A WOMAN, who couldn’t see well enough to cross the road on her own because of age-related macular degeneration (AMD), now can travel independently thanks to a revolutionary eye operation at the London Eye Hospital.
Judith Lowe, 62, from Farnham, has struggled with poor vision for most of her life and worn glasses for as long as she can remember.
At 39, she was diagnosed with a condition called Drusen (yellow deposits in the retina), but did not realise this was also the start of AMD, the leading cause of blindness in the developed world.
After being diagnosed with end-stage AMD in her 50s, she decided that rather than put up with painful eye injections for the rest of her life she would try the revolutionary eyeMax Mono lens to help restore her sight.
A routine eye test at 39, revealed abnormalities and her optician sent her to the local eye clinic.
Judith said: “The consultant told me that they couldn’t help as Drusen was all part of the ageing process, so that was it until 2003.
“There was no treatment for Drusen and so I didn’t think about it for a while. I was young and busy with a one-year-old child so I walked away from it.
“Then when I was almost 50, I couldn’t sleep one night and woke up seeing curvy lines. I went straight to the hospital and was told I had macular degeneration and that I would lose 80 per cent of my sight. It was terrifying.”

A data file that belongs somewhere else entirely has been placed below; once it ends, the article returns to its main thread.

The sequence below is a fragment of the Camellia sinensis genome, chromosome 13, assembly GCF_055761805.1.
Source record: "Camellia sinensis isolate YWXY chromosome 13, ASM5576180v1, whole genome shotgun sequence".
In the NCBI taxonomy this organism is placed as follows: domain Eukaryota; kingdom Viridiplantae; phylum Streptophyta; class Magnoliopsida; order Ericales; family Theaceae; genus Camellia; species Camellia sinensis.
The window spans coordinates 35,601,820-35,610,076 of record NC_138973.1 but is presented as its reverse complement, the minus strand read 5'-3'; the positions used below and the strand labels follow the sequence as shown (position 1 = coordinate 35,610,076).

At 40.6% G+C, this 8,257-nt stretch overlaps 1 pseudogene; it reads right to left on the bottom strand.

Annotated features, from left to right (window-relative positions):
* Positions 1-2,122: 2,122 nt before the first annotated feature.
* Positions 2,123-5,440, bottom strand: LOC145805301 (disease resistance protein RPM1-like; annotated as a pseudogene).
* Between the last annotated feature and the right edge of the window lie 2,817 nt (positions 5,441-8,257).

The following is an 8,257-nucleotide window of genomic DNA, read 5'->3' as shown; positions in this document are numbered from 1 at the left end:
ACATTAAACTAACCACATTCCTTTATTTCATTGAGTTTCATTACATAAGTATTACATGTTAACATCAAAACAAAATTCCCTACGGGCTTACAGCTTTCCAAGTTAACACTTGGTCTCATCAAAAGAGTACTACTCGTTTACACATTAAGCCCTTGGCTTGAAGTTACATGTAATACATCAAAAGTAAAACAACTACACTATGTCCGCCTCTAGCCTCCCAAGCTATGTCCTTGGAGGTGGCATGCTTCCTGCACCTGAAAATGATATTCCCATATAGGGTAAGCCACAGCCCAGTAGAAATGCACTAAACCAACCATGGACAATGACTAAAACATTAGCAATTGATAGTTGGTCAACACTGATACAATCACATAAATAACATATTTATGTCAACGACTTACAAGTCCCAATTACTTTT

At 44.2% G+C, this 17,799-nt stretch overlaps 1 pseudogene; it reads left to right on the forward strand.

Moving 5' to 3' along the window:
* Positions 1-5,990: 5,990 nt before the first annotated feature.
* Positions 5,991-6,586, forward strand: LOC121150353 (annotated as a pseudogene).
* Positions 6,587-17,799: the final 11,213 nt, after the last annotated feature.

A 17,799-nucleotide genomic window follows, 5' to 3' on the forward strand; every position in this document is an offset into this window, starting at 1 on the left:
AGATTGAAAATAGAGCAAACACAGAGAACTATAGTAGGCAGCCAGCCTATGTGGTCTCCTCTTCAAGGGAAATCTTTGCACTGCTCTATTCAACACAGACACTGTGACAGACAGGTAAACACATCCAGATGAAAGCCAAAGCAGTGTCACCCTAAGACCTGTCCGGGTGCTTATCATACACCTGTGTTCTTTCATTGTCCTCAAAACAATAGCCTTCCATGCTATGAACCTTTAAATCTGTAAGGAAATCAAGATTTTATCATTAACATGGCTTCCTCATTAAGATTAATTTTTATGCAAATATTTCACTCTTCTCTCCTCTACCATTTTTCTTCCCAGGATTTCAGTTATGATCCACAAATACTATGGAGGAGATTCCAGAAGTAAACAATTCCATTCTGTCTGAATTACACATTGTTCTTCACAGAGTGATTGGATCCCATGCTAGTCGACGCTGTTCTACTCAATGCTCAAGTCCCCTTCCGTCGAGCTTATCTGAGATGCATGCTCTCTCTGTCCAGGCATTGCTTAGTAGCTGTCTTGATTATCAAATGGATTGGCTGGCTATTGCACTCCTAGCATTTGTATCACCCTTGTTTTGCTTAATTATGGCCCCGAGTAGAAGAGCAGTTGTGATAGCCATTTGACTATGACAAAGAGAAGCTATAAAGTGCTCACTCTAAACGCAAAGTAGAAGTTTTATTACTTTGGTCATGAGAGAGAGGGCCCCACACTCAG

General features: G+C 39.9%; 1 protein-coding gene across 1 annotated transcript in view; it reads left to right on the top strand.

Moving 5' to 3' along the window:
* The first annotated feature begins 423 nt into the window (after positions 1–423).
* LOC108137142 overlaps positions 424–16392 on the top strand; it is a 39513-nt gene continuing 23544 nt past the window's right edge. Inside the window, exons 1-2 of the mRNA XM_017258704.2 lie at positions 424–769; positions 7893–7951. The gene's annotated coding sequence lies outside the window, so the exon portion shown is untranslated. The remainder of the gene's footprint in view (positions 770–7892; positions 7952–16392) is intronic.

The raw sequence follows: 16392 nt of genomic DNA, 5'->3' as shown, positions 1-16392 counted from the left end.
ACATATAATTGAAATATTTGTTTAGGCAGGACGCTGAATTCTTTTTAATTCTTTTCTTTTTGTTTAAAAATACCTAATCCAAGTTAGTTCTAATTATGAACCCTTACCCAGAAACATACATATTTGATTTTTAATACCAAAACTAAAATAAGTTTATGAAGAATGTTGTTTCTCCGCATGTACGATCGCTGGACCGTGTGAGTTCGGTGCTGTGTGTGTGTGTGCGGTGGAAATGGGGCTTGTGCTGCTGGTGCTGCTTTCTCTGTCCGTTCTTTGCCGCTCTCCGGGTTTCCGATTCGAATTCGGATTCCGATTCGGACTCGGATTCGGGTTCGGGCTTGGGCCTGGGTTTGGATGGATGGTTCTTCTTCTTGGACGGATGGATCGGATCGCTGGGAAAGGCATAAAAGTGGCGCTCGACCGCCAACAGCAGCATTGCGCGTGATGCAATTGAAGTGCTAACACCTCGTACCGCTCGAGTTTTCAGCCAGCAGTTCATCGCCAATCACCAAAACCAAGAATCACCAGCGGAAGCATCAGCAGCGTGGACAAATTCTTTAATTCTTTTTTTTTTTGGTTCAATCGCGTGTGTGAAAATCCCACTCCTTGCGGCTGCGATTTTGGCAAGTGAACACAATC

Age-related macular degeneration (AMD) is a progressive condition that affects the central vision, eventually leading to loss of sight. There is currently no cure for it.
Judith was offered regular eye injections to help her vision – first Avastin and more recently Lucentis.
Her vision continued to deteriorate however and by 2008/9 she had developed End-Stage AMD – the most advanced form of macular degeneration and the leading cause of irreversible vision loss in individuals over the age of 65.
Her mother – who was also struggling with macular degeneration at 80 – had read about LEH treatments in a newspaper and encouraged her daughter to look into it.
Judith booked in for a consultation and was advised to have the eyeMax Mono lens implanted in both eyes. The eyeMax Mono is a state-of-the-art and the world’s first single lens implant.
The eyeMax Mono offers patients some protection against future disease progression, buying the patient more time against AMD-related vision loss.
Judith continued: “I’ve had so many eye injections, I was worried it would hurt and be the same but it wasn’t.
“They tell you what’s happening every step of the way. I’m a wuss and thought I may not go back for the second operation, but it wasn’t as bad as I feared. There was an improvement in my vision but not straight away.
“I had minimal vision in my left eye, just a small crescent on the outside of the eye, but within a week of the op I had 80 per cent vision and I could see properly.
“The main benefit is I can now get around without relying on my husband. To get my independence back has been brilliant. I’ve done the clinic visits by myself – I’ve not been able to go to London on my own for ages, it’s fantastic,” she concluded.